The question is: Would millis() be accurate for these crystals?

The following results show that for most cases the millis() output would be accurate but not for 12, 20 and 24MHz. You would need to change the operation of the Arduino code to make millis() output an accurate result.

Microseconds per timer0 overflow:

(64 * 256.0) / 1 = 16384  - 1MHz - no error. 

(64 * 256.0) / 2 = 8192  - 2MHz - no error. 

(64 * 256.0) / 4 = 4096  - 4MHz - no error. 

(64 * 256.0) / 8 = 2048  - 8MHz - no error.  

(64 * 256.0) / 12 = 1365.33 - 12Mhz - millis() would have an error.

(64 * 256.0) / 16 = 1024   - 16MHz - no error.

(64 * 256.0) / 20 = 819.2   - 20MHz - millis() would have an error.

(64 * 256.0) / 24 = 682.66 - 24MHz - millis() would have an error.

The calculation below is FRACT_INC (microseconds_per_interrupt % 1000) >> 3

Frequency (MHz)
FRACT_INC increments
45 (Not accurate millis o/p).
102 (Not accurate millis o/p).
85 (Not accurate millis o/p).

Note: Observe how FRACT_INC values blow up when the frequency used is not an exact factor of the Timer0 prescaler and overflow result. Since pre-scalers and timers use 8 or 16 bits it follows that for this scheme the clock frequency must be a base2 value i.e. 1,2,4,8,16,32 etc.

Note: At lower crystal frequencies the value of FRACT_INC is larger but the shifted right value of 1000 ms calculations remains the same - it has a value of 125 - to fit into a byte) . Therefore the jitter will be far greater using lower frequences i.e. the millisecond clock will be corrected more often. e.g. for 16MHz 125/3 is 41.6 but 125/48 is 2.6 - so at 16Mhz the clock is corrected every 42 ms while at 1MH it is corrected every 3ms.

What happens if you use Arduino millis long?

If you decide to use a "long" type definition for the comparison storage variable then you are using a signed quantity instead of the unsigned quantity output by the millis() function.

If you were to make a timer using "long" and output the value of long using a Serial command (or any command that converts an integer quality to a string) such as:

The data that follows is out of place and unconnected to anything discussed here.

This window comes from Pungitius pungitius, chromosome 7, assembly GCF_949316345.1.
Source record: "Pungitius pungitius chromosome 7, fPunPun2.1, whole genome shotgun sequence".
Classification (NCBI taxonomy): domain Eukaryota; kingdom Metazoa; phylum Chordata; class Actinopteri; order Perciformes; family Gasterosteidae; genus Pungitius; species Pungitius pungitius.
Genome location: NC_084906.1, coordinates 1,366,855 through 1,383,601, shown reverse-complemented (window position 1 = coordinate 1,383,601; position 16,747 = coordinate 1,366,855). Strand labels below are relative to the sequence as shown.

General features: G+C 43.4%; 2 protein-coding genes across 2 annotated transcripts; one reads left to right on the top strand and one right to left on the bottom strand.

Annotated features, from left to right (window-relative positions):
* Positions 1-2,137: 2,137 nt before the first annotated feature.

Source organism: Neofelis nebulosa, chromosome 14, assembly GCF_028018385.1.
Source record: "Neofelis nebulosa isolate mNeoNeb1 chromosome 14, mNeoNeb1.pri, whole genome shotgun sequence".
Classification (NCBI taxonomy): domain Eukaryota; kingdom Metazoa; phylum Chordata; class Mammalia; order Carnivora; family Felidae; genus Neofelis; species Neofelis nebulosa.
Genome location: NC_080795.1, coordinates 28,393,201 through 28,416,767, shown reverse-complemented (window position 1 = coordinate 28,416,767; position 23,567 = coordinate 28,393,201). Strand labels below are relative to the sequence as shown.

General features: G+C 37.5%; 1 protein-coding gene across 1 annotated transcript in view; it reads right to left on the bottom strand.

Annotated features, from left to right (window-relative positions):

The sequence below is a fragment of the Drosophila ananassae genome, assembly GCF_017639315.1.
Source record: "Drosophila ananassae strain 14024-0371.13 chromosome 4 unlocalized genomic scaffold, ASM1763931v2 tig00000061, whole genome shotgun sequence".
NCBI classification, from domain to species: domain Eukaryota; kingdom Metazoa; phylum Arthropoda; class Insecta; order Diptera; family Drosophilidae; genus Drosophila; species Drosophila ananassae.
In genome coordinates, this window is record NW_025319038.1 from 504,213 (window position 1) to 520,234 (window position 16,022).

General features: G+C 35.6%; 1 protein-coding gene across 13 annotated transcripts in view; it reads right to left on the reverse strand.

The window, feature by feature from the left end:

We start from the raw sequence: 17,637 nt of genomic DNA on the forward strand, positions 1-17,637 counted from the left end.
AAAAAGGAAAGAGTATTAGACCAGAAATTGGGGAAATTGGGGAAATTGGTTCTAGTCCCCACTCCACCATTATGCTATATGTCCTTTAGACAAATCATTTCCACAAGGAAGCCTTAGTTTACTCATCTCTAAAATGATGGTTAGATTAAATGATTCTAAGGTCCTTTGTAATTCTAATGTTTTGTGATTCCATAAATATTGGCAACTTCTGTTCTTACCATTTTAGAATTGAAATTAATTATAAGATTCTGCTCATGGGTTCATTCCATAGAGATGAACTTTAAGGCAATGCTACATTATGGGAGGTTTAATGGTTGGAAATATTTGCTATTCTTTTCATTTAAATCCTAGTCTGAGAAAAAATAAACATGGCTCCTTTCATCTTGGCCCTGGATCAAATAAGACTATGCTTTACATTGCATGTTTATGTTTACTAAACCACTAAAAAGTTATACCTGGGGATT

...where timer is specified as long and updates, perhaps to seconds as:

timer = millis()/1000;

Then at some point in the operation of your code (when the timer reaches the mid point) the leftmost bit of the unsigned output of millis() will become high and the print function will interpret this a the sign bit. Therefore it will output a negative number and Arduino millis() goes negative (or appears to be negative). For a signed calculation the value is interpreted as negative and the print function treats long as a signed quality and therefore outputs a negative number.

Try this code in your Arduino

uint32_t ulong;
int32_t slong,minus1,plus1,s1;
void setup(void) {


    minus1 = -1;
    plus1 = 1;

    Serial.println("\n View plus 1");
    s1 = plus1;
    ulong = (unsigned long) s1;
    Serial.print(" signed plus 1 dec :");Serial.println(s1);
    Serial.print(" signed plus 1 hex :");Serial.println(s1,HEX);
    Serial.print(" unsigned plus 1 dec :");Serial.println(ulong);
    Serial.print(" unsigned plus 1 hex :");Serial.println(ulong,HEX);

    Serial.println("\n View minus 1");
    s1 = minus1;
    ulong = (unsigned long) s1;
    Serial.print(" signed dec :");Serial.println(s1);
    Serial.print(" signed hex :");Serial.println(s1,HEX);
    Serial.print(" unsigned dec :");Serial.println(ulong);
    Serial.print(" unsigned hex :");Serial.println(ulong,HEX);

    Serial.println("\nif millis() reaches unsigned value 0xffffffff-1");
    Serial.println(" Observe the signed value");
    s1 = (long) (0xffffffff-1);
    ulong = (unsigned long) s1;
    Serial.print(" signed minus 1 dec :");Serial.println(s1);
    Serial.print(" signed hex :");Serial.println(s1,HEX);
    Serial.print(" unsigned dec :");Serial.println(ulong);
    Serial.print(" unsigned hex :");Serial.println(ulong,HEX);

    Serial.println("\n View signed value of 0x7fffffff - no problem");
    s1 = (long) (0x7fffffff);
    ulong = (unsigned long) s1;
    ulong = (unsigned long) s1;
    Serial.print(" signed dec :");Serial.println(s1);
    Serial.print(" signed hex :");Serial.println(s1,HEX);
    Serial.print(" unsigned dec :");Serial.println(ulong);
    Serial.print(" unsigned hex :");Serial.println(ulong,HEX);

    Serial.println("\n View signed value of 0x80000000 (The sign bit)");
    s1 = (long) (0x80000000);
    ulong = (unsigned long) s1;
    ulong = (unsigned long) s1;
    Serial.print(" signed dec :");Serial.println(s1);
    Serial.print(" signed hex :");Serial.println(s1,HEX);
    Serial.print(" unsigned dec :");Serial.println(ulong);
    Serial.print(" unsigned hex :");Serial.println(ulong,HEX);

void loop(void) {

This is the result you'll get:

 View plus 1
 signed dec :1
 signed hex :1
 unsigned dec :1
 unsigned hex :1

 View minus 1
 signed dec :-1
 signed hex :FFFFFFFF
 unsigned dec :4294967295
 unsigned hex :FFFFFFFF

 if millis() reaches unsigned value 0xffffffff-1
 Observe the signed value
 signed dec :-2
 signed hex :FFFFFFFE
 unsigned dec :4294967294
 unsigned hex :FFFFFFFE

 View signed value of 0x7fffffff - no problem
 signed dec :2147483647
 signed hex :7FFFFFFF
 unsigned dec :2147483647
 unsigned hex :7FFFFFFF

 View signed value of 0x80000000 (The sign bit)